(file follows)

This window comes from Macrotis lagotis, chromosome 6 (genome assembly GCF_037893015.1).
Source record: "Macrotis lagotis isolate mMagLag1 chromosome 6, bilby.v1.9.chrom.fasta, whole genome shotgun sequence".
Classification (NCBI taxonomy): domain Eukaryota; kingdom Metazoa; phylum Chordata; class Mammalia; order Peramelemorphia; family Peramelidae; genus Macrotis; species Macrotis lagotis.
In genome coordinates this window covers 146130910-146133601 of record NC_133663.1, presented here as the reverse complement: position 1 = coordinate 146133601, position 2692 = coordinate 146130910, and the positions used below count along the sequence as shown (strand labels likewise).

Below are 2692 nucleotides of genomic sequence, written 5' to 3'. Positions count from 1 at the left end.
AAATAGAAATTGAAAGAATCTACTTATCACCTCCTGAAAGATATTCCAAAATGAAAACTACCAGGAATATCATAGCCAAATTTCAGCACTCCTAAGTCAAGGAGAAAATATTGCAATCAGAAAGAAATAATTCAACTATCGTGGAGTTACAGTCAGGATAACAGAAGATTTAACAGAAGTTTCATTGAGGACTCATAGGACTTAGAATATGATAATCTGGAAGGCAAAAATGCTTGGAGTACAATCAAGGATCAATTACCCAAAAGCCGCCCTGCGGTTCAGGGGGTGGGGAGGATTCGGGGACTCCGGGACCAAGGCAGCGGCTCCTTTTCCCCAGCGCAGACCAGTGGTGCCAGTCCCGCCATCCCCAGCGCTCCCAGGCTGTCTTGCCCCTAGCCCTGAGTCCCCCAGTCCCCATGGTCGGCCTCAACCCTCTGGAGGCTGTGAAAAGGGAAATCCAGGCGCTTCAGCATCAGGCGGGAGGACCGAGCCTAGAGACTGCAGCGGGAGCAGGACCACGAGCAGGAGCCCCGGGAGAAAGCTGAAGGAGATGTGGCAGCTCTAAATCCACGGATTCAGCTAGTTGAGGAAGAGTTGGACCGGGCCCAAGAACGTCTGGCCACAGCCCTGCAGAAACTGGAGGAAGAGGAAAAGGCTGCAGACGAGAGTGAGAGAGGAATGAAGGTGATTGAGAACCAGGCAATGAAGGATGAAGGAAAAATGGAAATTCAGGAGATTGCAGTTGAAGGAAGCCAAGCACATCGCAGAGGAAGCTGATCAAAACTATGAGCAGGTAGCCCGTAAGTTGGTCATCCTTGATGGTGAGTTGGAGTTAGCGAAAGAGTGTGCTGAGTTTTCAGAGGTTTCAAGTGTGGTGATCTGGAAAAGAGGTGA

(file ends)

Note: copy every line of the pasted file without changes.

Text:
This window comes from Macrotis lagotis, chromosome 6 (genome assembly GCF_037893015.1).
Source record: "Macrotis lagotis isolate mMagLag1 chromosome 6, bilby.v1.9.chrom.fasta, whole genome shotgun sequence".
Classification (NCBI taxonomy): domain Eukaryota; kingdom Metazoa; phylum Chordata; class Mammalia; order Peramelemorphia; family Peramelidae; genus Macrotis; species Macrotis lagotis.
In genome coordinates this window covers 146130910-146133601 of record NC_133663.1, presented here as the reverse complement: position 1 = coordinate 146133601, position 2692 = coordinate 146130910, and the positions used below count along the sequence as shown (strand labels likewise).

Below are 2692 nucleotides of genomic sequence, written 5' to 3'. Positions count from 1 at the left end.
AAATAGAAATTGAAAGAATCTACTTATCACCTCCTGAAAGATATTCCAAAATGAAAACTACCAGGAATATCATAGCCAAATTTCAGCACTCCTAAGTCAAGGAGAAAATATTGCAATCAGAAAGAAATAATTCAACTATCGTGGAGTTACAGTCAGGATAACAGAAGATTTAACAGAAGTTTCATTGAGGACTCATAGGACTTAGAATATGATAATCTGGAAGGCAAAAATGCTTGGAGTACAATCAAGGATCAATTACCCAAAAGCCGCCCTGCGGTTCAGGGGGTGGGGAGGATTCGGGGACTCCGGGACCAAGGCAGCGGCTCCTTTTCCCCAGCGCAGACCAGTGGTGCCAGTCCCGCCATCCCCAGCGCTCCCAGGCTGTCTTGCCCCTAGCCCTGAGTCCCCCAGTCCCCATGGTCGGCCTCAACCCTCTGGAGGCTGTGAAAAGGGAAATCCAGGCGCTTCAGCATCAGGCGGGAGGACCGAGCCTAGAGACTGCAGCGGGAGCAGGACCACGAGCAGGAGCCCCGGGAGAAAGCTGAAGGAGATGTGGCAGCTCTAAATCCACGGATTCAGCTAGTTGAGGAAGAGTTGGACCGGGCCCAAGAACGTCTGGCCACAGCCCTGCAGAAACTGGAGGAAGAGGAAAAGGCTGCAGACGAGAGTGAGAGAGGAATGAAGGTGATTGAGAACCAGGCAATGAAGGATGAAGGAAAAATGGAAATTCAGGAGATTGCAGTTGAAGGAAGCCAAGCACATCGCAGAGGAAGCTGATCAAAACTATGAGCAGGTAGCCCGTAAGTTGGTCATCCTTGATGGTGAGTTGGAGTTAGCGAAAGAGTGTGCTGAGTTTTCAGAGGTTTCAAGTGTGGTGATCTGGAAAAGAGGTGA